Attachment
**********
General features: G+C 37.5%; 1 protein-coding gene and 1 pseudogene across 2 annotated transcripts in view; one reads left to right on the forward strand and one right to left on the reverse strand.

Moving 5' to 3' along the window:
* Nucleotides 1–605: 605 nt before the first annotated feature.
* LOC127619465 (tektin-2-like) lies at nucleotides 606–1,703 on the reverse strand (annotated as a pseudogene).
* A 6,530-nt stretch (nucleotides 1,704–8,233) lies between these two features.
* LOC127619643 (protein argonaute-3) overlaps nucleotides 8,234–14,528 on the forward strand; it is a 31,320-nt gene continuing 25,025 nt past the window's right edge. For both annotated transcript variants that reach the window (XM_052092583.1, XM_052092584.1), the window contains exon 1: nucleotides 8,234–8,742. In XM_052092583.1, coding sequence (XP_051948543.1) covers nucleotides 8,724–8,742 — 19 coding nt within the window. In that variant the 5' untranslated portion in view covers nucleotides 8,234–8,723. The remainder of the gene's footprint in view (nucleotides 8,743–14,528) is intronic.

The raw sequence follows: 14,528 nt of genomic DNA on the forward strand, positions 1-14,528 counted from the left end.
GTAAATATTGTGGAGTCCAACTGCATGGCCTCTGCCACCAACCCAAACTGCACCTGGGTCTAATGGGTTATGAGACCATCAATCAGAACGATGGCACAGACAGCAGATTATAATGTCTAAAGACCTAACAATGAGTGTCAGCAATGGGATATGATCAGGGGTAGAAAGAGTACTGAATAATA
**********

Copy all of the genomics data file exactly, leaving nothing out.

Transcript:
General features: G+C 37.5%; 1 protein-coding gene and 1 pseudogene across 2 annotated transcripts in view; one reads left to right on the forward strand and one right to left on the reverse strand.

Moving 5' to 3' along the window:
* Nucleotides 1–605: 605 nt before the first annotated feature.
* LOC127619465 (tektin-2-like) lies at nucleotides 606–1,703 on the reverse strand (annotated as a pseudogene).
* A 6,530-nt stretch (nucleotides 1,704–8,233) lies between these two features.
* LOC127619643 (protein argonaute-3) overlaps nucleotides 8,234–14,528 on the forward strand; it is a 31,320-nt gene continuing 25,025 nt past the window's right edge. For both annotated transcript variants that reach the window (XM_052092583.1, XM_052092584.1), the window contains exon 1: nucleotides 8,234–8,742. In XM_052092583.1, coding sequence (XP_051948543.1) covers nucleotides 8,724–8,742 — 19 coding nt within the window. In that variant the 5' untranslated portion in view covers nucleotides 8,234–8,723. The remainder of the gene's footprint in view (nucleotides 8,743–14,528) is intronic.

The raw sequence follows: 14,528 nt of genomic DNA on the forward strand, positions 1-14,528 counted from the left end.
GTAAATATTGTGGAGTCCAACTGCATGGCCTCTGCCACCAACCCAAACTGCACCTGGGTCTAATGGGTTATGAGACCATCAATCAGAACGATGGCACAGACAGCAGATTATAATGTCTAAAGACCTAACAATGAGTGTCAGCAATGGGATATGATCAGGGGTAGAAAGAGTACTGAATAATA